Göttingen Early Historicism
In his The German Historicist Tradition (2011), Frederick C. Beiser specifically references a cluster of ‘great Göttingen historians’ as examples of ‘those eighteenth- and nineteenth-century figures whose works were fundamental in making history a science’. But Johann Christian Gatterer (1727-99), Johann Stephan Pütter (1725-1807) and August Ludwig Schlözer (1735-1809) were also ‘historians who were not philosophers’, and for Beiser historicism is ‘an essentially philosophical tradition’: ‘the historicist programme is, by its very nature, more philosophical than historical’. Whilst the techniques of the Göttingen historians were ‘fundamental in making history a science’, as genealogist of historicism Beiser is concerned ‘not to trace the rise in the scientific status of history but only to reconstruct the attempts to justify that status’. Because Beiser defines a historicist as ‘anyone who contributed substantially to the programme of justifying the scientific status of history’, the (in his view) insufficiently philosophical – i.e. insufficiently preoccupied with epistemology – Schlözer, Gatterer et al. cannot be treated at length in The German Historicist Tradition.[i]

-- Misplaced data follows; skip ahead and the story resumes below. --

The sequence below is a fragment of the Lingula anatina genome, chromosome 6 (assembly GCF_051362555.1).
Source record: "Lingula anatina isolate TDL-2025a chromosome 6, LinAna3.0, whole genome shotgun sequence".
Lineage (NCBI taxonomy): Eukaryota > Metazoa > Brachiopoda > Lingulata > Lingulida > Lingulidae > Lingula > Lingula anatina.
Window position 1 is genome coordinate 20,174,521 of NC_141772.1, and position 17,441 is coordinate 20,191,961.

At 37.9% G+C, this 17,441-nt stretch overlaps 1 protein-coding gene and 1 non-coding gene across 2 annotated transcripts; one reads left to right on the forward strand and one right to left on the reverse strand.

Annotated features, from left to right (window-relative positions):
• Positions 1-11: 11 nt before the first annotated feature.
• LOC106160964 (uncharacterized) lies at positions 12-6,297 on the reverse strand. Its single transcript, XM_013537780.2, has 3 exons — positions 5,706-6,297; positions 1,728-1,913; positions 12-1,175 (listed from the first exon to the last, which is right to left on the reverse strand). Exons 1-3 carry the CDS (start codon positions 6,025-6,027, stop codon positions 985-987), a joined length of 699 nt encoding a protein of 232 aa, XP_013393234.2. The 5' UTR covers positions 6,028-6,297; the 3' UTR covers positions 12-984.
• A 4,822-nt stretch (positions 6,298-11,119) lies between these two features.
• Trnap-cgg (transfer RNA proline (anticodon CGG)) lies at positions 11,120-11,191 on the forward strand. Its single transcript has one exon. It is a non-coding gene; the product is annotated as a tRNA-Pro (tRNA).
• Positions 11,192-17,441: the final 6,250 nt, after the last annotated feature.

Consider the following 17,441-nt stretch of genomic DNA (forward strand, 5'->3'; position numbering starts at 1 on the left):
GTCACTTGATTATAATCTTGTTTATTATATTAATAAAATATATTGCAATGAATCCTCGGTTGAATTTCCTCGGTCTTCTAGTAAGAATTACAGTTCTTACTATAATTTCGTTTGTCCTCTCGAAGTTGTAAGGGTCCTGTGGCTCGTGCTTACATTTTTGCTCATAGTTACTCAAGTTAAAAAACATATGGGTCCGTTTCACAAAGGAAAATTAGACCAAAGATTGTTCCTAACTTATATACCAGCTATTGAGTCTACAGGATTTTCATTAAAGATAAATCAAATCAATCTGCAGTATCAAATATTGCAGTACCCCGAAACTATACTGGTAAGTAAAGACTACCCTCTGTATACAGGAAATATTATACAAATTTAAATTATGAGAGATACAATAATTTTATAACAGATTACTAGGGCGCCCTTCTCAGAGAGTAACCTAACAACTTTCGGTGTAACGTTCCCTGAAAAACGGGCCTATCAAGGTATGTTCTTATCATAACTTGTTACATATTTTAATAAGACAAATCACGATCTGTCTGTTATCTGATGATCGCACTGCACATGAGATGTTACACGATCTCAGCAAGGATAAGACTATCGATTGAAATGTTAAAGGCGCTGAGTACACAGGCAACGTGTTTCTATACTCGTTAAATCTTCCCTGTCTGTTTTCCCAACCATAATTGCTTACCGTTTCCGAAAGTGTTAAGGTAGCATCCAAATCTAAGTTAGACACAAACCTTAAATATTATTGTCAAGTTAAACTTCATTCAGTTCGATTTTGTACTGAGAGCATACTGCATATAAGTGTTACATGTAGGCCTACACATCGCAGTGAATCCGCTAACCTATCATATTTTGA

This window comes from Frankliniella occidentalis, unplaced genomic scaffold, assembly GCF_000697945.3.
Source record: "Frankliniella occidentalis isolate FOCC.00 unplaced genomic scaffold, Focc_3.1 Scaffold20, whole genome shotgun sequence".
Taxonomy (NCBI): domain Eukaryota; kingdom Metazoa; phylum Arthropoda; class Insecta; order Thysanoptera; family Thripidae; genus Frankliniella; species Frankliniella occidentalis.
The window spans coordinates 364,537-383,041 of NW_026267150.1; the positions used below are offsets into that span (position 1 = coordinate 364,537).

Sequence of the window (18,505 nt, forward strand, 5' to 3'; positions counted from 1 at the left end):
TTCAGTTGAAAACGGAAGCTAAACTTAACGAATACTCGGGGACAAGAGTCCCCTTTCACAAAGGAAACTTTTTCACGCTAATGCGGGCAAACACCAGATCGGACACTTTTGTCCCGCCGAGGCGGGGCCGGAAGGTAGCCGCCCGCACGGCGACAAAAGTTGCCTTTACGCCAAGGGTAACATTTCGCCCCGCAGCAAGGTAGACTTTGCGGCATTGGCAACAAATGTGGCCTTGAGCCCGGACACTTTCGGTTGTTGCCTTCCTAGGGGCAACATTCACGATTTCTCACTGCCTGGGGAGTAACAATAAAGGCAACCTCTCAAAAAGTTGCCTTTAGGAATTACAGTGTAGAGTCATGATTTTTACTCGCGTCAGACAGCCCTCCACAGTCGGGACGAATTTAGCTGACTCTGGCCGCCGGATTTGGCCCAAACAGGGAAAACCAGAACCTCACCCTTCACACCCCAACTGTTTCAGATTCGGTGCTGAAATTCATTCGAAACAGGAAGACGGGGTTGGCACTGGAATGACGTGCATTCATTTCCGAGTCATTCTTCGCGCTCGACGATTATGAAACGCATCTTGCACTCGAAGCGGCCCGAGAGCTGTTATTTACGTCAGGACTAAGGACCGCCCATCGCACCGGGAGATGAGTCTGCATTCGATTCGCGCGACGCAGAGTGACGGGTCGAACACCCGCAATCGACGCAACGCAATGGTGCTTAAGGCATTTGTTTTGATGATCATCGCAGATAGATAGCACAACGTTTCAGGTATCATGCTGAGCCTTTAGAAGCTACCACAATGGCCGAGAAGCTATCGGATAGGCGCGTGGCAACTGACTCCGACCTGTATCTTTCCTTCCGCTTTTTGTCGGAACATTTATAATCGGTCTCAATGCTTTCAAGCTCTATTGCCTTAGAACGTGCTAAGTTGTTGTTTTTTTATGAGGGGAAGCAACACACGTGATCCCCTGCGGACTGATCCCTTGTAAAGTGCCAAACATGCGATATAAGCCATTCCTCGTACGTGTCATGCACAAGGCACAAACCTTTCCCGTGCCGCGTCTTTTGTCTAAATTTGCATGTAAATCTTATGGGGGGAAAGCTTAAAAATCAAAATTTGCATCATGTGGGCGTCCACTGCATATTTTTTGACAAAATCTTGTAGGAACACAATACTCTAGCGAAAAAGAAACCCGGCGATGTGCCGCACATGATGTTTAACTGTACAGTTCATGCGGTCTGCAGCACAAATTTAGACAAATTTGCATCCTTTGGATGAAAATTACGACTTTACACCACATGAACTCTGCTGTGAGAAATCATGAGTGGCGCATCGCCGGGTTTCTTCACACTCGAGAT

This exclusion of the Göttingen historians from historicism seems to me to be unfortunate. The detailed account of their work in Peter Hanns Reill’s The German Enlightenment and the Rise of Historicism (1975) – a study mentioned by Beiser – indisputably shows how these historians pioneered the historicist agenda of legitimating history as a science, evincing a characteristically historicist concern with the methods and standards of writing history, with the nature of historical knowledge, which could perhaps even bring one to wish to question Beiser’s assertion that it was only ‘in the late eighteenth century when historians began to reflect philosophically’.[ii] Reill’s book, after all, attempts ‘to survey the broad landscape of eighteenth-century German intellectual history from the perspective of its developing historical consciousness’. As he notes, in the course of the eighteenth-century ‘the Enlightenment had moved away from the shelter of normative thought’, and ‘staked its faith’ on ‘the philosophical spirit’ rather than ‘ultimate principles’. This meant that ‘it became increasingly clear to the Aufklärers that each science – be it history, philology, or aesthetics – required its own logic to take cognizance of the point of view from which the science approached its object’: Aufklärer perspectivalism itself required the science of history to be intrinsically logical or philosophical. Reill makes it clear that though he treats ‘Aufklärung and Aufklärer as English words’, de-italicizing them, he uses them to refer to ‘the German phase of the Enlightenment’ – a later phase than the Franco-British (‘western’) phase. ‘The most important single centre of the Aufklärung was the newly founded University of Göttingen.’[iii]